Citywide News

Posted on: August 3, 2017

WCCCD check to fund waterwheel improvements

coan lake aerial

WATER WHEEL CHECK WEB

Wayne County Community College District Downriver Campus President Anthony Arminiak presented Mayor Rick Sollars with a check for over $50,000 yesterday, with the funds aimed at modernizing and lighting the waterwheel located at Coan Lake in Heritage Park.

WCCCD Chancellor Curtis Ivery approved use of the grant money to provide electrical power and lights the waterwheel. The waterwheel, located at what is now known as the Ecology Center, has been inactive for several years.

“This is just another sign of the tremendous partnership that we have with Wayne County Community College and people like Tony Arminiak and Chancellor Ivery,” Mayor Sollars said. “The City of Taylor and WCCCD are creating a true ‘Cultural Corridor’ in our community, which will benefit our residents for decades to come. This grant focusing on the waterwheel is yet another part of that ongoing process.”

Fairfax Electric will handle the project, which involves running electrical power to the waterwheel, adding a motor and creating decorative lighting along the lines of what you might see on a Ferris wheel. The project is scheduled to begin in September.

Problems with the waterwheel

Previously, the waterwheel was self-propelled. However, due to the weigh of the water held within its “buckets,” that eventually became a problem. The wheel’s speed would often increase to a dangerous speed with water jetting out the back of the system, and across the walking path.

The powered, lighted waterwheel will be more than just a decorative feature around Coan Lake. The lake has no natural feeder, so oxygenation to the eco-system becomes a key issue. An active waterwheel, along with multiple fountains, helps aerate the water and support the fish and plant life. The water in Coan Lake has improved markedly over the past three years, to the point where tests have indicated that is “swimmable” (although swimming is prohibited). The fish population has been stocked on an annual basis and plant life has flourished.

The City and various volunteer groups have helped keep Coan Lake clean. The reeds growing in the western edge of the lake have been removed. The improvements involving the waterwheel are just a part of a larger vision for the Heritage Park-WCCCD area.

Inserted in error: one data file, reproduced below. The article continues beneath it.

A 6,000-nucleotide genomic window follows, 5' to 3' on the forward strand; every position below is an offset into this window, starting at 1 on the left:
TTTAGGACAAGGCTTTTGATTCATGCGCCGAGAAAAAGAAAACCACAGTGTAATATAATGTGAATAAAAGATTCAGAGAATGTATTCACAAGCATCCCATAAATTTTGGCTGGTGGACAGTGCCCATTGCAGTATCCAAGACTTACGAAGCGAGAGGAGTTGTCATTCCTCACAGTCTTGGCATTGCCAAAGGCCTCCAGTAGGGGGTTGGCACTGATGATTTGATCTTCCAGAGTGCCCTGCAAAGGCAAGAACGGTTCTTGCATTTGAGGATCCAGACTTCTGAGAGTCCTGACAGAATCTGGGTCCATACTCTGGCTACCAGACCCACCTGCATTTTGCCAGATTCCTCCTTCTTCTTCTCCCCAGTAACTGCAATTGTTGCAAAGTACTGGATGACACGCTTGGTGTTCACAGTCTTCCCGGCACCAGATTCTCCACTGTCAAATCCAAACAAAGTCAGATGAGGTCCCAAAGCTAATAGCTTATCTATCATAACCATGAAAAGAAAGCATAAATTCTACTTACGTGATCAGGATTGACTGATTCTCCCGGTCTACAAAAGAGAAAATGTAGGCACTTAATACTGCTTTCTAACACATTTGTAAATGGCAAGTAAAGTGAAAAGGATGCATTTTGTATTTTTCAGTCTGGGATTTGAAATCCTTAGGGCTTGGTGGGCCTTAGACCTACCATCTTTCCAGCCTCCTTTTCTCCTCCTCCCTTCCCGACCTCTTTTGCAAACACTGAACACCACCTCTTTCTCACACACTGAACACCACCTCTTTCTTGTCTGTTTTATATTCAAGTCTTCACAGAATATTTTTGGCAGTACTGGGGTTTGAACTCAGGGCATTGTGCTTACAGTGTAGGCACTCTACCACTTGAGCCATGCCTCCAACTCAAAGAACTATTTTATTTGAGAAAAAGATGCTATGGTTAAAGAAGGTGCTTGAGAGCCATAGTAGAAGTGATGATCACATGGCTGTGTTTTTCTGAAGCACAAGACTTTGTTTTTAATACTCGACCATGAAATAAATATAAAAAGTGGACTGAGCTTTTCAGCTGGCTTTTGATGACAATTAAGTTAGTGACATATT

Improvements and TAP

Using existing grants, the City has already made vast improvements to Heritage Park with many more to come. The dead end road that leads east out of Heritage Park toward WCCCD will be connected to the campus, making Heritage Park’s existing pathways that much more attractive, while offering walkers, joggers and cyclist longer routes without crossing major streets. Construction to connect that pathway between the park and the college will begin next week.

To build on that and in an effort to increase connectivity and non-motorized vehicle transportation, SEMCOG’s Regional Clearinghouse Review Committee selected Taylor for Transportation Alternatives Program (TAP) funding in 2018, with focus on the to-be-developed “Fletcher Discovery Trail” and a new “Fletcher Park” (south of Heritage Park near Pardee and Superior).

The focus of the connectivity grant is:

  • To provide non-motorized connectivity between neighborhoods, parks, education and commerce centers
  • Move people safely by improving walk ability and bike ability
  • Provide comfortable access to all ages
  • Open access to surrounding neighborhoods
  • Make pedestrians comfortable
  • Create recreational destinations
  • And promote economic development and quality of life.

TAP which will create walking/jogging/cycling paths and other non-motor vehicle enhancements extending out from the Heritage Park and the WCCCD. Fletcher School was demolished last year. “Fletcher Discovery Trail” will be anchored by turning the property into parkland, “Fletcher Park,” with connective asphalt pathways and cutting through and other features added. The new and existing pathways would create connectivity from Midtown (Goddard Road) through Heritage Park, WCCCD, Racho Road, Fletcher and on into the Eureka Road business corridor (to the south) and Telegraph Road (to the west).

“The City of Taylor currently lacks the presence of bike or pedestrian routes or pathways,” Mayor Sollars said earlier this year. “This grant award will allow us to offer safer options for bikers and pedestrians in our community.

A 10-foot wide path will be created from the Northline Road entrance to Heritage Park south down Racho Road all the way to Eureka. It will cut also cut through the Fletcher property, and connect with Pardee and Superior. A new sidewalk will be created from Pardee to Racho to connect other sidewalks.

New bike sharing roads with “sharrows” and signage will come down Katherine Street from Goddard Road to Heritage Park and from Racho Road all the way down Superior to the Taylor Sportsplex.  A shared-lane marking or “sharrow” is a street marking placed in the travel lane to indicate where people should preferably cycle.

Thanks to the new connectivity, new bike racks will be located at City Hall, Taylor Recreation Center, Taylor Community Library, Heritage Park, WCCCD, the new Fletcher Park, Taylor Sportsplex, Meijer and Southland Center.

Connecting residents safely and comfortably with business, entertainment and recreational points is a key driver in Taylor’s resurgence as a community.


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